Frankenstein

by John Stoltenberg

When a great rock concept album gets transposed to live theater (think Pink Floyd’s The Wall and Green Day’s American Idiot), it’s usually the music that’s the real star of the show. All the rest is packaging, which can be cool—optical sizzle for the audio steak. But at the end of the day, the unadorned studio recording on a CD or mp3 player still offers the rock fan a self-sufficient and thoroughly satisfying aural pleasure.

So it is with British composer Richard Campbell‘s progressive-metal rock-opera concept album Frankenstein, which we can thank Landless Theater Co. for discovering and bringing across the pond. It’s bloody good. You can sample some tracks here and you can preview the album here:

In the Landless production now at Gala, there’s a kickass band performing Campbell’s dense and driven score. They’re upstage, kind in shadows, but they absolutely dominated the show: Charles Johnson (piano), Lance Larue (drums), Brenna St. Ours (backing vocals), Ray Shaw (bass), music director Jack Sossman (rhythm guitar, theremin, synth), Alex Vallejo (lead guitar). At first I didn’t realize how freaking good they were, because there was so much else going on. So consider yourself tipped off. Their performance alone is worth the price of a ticket. Actually, more.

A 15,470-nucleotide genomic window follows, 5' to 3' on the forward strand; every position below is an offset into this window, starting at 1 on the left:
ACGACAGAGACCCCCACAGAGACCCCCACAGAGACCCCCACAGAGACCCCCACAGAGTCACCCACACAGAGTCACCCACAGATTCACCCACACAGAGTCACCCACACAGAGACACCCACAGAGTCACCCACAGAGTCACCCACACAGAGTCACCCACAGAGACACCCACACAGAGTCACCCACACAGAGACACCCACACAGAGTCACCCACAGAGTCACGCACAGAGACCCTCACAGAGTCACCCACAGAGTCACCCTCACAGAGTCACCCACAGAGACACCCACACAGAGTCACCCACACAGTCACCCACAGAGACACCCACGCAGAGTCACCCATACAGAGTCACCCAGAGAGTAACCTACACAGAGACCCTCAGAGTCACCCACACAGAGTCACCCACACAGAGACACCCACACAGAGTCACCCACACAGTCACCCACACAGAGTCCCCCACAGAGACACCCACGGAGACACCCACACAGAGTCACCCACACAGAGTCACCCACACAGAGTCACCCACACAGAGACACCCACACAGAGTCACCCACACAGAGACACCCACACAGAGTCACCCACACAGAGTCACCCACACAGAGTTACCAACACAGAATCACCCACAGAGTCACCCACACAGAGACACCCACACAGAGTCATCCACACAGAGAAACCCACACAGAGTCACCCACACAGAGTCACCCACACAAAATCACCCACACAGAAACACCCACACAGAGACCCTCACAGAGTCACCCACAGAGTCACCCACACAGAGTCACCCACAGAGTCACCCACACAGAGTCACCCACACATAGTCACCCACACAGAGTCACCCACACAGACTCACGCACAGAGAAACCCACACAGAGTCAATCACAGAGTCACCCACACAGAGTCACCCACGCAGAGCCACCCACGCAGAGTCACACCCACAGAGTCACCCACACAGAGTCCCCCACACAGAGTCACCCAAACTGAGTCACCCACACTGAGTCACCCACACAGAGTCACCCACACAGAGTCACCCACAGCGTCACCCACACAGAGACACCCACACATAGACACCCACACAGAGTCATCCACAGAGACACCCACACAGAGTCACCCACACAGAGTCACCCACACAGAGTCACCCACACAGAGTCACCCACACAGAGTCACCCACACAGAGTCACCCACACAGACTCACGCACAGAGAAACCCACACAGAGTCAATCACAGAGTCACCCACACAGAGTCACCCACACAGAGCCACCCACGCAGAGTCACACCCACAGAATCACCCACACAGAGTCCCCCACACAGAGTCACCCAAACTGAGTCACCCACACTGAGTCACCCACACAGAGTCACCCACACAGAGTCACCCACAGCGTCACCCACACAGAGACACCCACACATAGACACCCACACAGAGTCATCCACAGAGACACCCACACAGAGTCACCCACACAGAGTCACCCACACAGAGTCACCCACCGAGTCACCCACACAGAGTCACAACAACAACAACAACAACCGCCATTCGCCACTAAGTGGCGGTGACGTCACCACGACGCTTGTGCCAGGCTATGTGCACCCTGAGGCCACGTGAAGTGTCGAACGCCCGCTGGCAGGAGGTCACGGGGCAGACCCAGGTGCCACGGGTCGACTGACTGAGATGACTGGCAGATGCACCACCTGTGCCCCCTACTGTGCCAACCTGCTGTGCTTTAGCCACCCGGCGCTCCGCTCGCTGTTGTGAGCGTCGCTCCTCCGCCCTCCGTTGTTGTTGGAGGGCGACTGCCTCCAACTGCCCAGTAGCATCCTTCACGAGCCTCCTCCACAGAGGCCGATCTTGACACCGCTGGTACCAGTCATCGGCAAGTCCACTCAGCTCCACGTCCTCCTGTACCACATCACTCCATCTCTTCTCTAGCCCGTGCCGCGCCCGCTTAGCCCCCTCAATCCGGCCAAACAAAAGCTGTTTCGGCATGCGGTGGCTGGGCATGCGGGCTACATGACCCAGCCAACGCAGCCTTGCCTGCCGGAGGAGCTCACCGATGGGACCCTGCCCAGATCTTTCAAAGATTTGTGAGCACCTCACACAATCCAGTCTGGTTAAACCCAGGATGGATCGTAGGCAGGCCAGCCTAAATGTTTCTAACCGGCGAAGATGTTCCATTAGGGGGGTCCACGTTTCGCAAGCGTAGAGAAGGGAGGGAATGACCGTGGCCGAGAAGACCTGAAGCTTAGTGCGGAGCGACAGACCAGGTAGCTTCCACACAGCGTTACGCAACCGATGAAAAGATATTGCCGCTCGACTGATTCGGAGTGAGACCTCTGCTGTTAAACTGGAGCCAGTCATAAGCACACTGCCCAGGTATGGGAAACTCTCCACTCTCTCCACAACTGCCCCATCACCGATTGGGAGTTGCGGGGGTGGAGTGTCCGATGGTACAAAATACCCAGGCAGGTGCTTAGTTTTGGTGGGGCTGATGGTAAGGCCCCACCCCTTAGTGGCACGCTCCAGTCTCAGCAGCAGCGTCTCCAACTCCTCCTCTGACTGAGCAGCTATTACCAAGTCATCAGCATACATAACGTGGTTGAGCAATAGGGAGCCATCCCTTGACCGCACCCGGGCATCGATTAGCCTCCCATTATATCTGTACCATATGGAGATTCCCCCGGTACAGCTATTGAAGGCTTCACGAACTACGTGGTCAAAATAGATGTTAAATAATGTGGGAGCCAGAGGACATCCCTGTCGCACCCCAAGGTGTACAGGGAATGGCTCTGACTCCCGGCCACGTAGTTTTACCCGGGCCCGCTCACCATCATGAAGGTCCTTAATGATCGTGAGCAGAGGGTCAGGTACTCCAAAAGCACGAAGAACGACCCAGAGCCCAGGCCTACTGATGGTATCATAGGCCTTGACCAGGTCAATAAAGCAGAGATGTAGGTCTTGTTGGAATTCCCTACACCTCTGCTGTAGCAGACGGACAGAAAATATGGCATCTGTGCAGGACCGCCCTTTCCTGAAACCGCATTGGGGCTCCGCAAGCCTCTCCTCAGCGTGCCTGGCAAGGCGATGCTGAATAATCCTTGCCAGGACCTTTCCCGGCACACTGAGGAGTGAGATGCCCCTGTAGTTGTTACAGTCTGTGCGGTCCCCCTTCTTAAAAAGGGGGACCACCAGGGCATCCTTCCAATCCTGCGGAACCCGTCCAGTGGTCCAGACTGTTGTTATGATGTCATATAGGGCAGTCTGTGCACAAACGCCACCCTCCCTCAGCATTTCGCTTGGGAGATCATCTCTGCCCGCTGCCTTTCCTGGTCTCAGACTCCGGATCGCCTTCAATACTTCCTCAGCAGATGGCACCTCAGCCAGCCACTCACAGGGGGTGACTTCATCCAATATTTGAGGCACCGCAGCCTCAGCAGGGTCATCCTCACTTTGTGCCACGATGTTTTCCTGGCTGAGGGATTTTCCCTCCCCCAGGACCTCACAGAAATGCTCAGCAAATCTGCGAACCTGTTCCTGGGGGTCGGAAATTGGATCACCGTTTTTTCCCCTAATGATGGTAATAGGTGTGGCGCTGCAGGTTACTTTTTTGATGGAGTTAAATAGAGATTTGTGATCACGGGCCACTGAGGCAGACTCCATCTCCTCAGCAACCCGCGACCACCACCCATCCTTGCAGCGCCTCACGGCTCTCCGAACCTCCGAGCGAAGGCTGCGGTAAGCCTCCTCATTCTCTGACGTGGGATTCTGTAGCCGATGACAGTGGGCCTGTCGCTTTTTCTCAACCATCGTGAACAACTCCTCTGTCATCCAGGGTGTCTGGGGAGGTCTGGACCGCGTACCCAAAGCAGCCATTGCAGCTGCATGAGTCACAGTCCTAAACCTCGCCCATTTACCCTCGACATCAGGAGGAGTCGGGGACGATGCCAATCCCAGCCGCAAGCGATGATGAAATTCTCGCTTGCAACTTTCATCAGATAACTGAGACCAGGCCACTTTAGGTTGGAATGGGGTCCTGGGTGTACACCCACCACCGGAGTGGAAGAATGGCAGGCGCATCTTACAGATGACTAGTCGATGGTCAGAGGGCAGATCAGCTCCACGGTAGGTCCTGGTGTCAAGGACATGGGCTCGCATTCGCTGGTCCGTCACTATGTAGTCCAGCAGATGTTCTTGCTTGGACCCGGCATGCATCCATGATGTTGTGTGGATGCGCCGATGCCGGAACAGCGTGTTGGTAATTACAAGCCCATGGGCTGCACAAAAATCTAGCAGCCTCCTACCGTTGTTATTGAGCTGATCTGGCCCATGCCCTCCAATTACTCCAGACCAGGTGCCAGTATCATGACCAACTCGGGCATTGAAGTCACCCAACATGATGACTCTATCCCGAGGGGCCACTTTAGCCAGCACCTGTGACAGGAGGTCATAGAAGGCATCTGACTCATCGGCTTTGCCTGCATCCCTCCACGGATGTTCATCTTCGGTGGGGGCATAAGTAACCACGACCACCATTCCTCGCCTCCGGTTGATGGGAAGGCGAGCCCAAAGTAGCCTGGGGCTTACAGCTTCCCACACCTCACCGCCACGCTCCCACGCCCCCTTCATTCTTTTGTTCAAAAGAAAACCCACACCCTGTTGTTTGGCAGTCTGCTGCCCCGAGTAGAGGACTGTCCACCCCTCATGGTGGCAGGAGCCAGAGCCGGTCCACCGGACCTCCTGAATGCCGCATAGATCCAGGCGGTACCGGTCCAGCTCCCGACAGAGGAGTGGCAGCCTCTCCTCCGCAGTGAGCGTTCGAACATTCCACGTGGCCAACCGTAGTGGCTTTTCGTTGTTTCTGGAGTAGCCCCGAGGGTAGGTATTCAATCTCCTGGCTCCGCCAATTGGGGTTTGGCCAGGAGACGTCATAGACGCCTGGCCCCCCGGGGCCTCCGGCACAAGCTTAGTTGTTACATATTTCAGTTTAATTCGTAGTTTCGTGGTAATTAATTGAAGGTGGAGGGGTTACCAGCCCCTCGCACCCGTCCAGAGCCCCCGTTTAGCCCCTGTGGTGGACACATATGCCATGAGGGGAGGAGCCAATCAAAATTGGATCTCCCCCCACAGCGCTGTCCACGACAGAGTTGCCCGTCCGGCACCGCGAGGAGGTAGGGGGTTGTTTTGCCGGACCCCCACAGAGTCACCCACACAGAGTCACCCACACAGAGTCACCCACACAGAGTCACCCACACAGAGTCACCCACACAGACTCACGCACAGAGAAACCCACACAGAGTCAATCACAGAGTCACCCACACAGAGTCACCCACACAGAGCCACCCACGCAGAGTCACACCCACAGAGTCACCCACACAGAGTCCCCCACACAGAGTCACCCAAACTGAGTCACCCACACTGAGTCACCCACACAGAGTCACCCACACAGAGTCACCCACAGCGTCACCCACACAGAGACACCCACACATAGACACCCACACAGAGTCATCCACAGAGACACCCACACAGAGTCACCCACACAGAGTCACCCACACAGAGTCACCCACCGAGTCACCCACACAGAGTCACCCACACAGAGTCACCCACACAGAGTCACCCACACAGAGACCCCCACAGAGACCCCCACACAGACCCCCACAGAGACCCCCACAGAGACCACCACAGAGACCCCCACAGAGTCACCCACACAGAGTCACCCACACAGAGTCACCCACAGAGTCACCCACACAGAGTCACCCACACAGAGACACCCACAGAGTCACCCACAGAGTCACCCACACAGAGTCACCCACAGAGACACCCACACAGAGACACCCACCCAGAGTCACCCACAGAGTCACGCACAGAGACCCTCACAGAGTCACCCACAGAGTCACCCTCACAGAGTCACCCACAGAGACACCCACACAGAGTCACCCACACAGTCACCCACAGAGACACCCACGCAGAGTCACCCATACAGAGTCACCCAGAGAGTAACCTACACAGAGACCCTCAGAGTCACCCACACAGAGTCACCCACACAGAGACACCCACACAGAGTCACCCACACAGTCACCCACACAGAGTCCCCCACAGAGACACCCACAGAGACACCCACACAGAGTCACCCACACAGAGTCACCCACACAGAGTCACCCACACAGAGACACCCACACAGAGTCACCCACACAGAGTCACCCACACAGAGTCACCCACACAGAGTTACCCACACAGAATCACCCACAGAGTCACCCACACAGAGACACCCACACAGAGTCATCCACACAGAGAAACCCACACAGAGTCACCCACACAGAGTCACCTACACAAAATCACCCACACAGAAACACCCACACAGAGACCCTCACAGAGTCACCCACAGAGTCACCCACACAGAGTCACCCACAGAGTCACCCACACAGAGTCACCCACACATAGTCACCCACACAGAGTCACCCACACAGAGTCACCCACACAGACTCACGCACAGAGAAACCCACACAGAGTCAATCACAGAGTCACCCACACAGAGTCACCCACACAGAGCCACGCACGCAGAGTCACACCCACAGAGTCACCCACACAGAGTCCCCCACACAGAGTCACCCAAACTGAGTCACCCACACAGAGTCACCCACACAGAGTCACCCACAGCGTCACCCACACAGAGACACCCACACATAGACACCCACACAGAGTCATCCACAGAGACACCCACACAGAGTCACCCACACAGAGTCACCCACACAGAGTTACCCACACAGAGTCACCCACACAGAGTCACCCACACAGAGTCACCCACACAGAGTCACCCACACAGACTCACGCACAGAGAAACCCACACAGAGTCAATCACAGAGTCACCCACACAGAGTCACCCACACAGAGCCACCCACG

If you focus on the powerful and wild wall of prog metal they construct, it helps put into context all the rest that’s going on, which, it turns out, is a lot like a staged concert. And all the rest did not rise to the musicians’ high bar. In particular, having listened a bit to the music beforehand and gotten a sense of the rich texture of the lyrics, I was disappointed last night at the Gala that the sound system (or its settings) obscured so much of the vocalists’ words. That’s par for the course at a regular rock concert, of course, but this earnest and inventive production deserved better. [Note added June 25: I’ve been informed that the sound system at Gala is currently configured in such a way that the first three rows are not good seats from which to hear the mix. Not knowing that, I was sitting in the front row. So be advised!] 

A program note about Landless mentions that its mission centers on “building new audiences by revitalizing interest in live theatre.” Obviously with Frankenstein, this nervy company—which this year marks its tenth birthday—has thought outside the box of theater fare for typical audiences. Way outside. Who knew there was a community of metal heads in DC? Well guess what? That’s where Landless looked to find its pickup band. And damn did they discover greatness.

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